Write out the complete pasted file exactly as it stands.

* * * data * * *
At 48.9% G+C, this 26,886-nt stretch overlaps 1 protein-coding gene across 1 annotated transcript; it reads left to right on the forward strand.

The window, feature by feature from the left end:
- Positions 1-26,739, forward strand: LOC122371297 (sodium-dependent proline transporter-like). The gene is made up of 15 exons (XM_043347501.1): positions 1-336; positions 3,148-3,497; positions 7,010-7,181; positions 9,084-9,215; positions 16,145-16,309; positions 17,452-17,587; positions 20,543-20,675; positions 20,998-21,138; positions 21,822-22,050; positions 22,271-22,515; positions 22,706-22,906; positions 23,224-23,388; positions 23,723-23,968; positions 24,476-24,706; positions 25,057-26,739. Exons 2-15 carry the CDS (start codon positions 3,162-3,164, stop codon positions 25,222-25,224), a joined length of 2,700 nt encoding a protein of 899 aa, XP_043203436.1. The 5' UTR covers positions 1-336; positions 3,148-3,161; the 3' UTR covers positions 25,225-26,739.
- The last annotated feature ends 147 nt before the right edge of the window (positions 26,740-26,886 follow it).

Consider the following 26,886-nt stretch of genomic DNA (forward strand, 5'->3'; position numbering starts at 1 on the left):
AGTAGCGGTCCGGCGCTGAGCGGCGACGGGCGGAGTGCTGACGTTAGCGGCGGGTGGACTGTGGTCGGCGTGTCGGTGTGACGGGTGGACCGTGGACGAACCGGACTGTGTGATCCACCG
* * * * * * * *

At 48.9% G+C, this 26,886-nt stretch overlaps 1 protein-coding gene across 1 annotated transcript; it reads left to right on the forward strand.

The window, feature by feature from the left end:
- Positions 1-26,739, forward strand: LOC122371297 (sodium-dependent proline transporter-like). The gene is made up of 15 exons (XM_043347501.1): positions 1-336; positions 3,148-3,497; positions 7,010-7,181; positions 9,084-9,215; positions 16,145-16,309; positions 17,452-17,587; positions 20,543-20,675; positions 20,998-21,138; positions 21,822-22,050; positions 22,271-22,515; positions 22,706-22,906; positions 23,224-23,388; positions 23,723-23,968; positions 24,476-24,706; positions 25,057-26,739. Exons 2-15 carry the CDS (start codon positions 3,162-3,164, stop codon positions 25,222-25,224), a joined length of 2,700 nt encoding a protein of 899 aa, XP_043203436.1. The 5' UTR covers positions 1-336; positions 3,148-3,161; the 3' UTR covers positions 25,225-26,739.
- The last annotated feature ends 147 nt before the right edge of the window (positions 26,740-26,886 follow it).

Consider the following 26,886-nt stretch of genomic DNA (forward strand, 5'->3'; position numbering starts at 1 on the left):
AGTAGCGGTCCGGCGCTGAGCGGCGACGGGCGGAGTGCTGACGTTAGCGGCGGGTGGACTGTGGTCGGCGTGTCGGTGTGACGGGTGGACCGTGGACGAACCGGACTGTGTGATCCACCG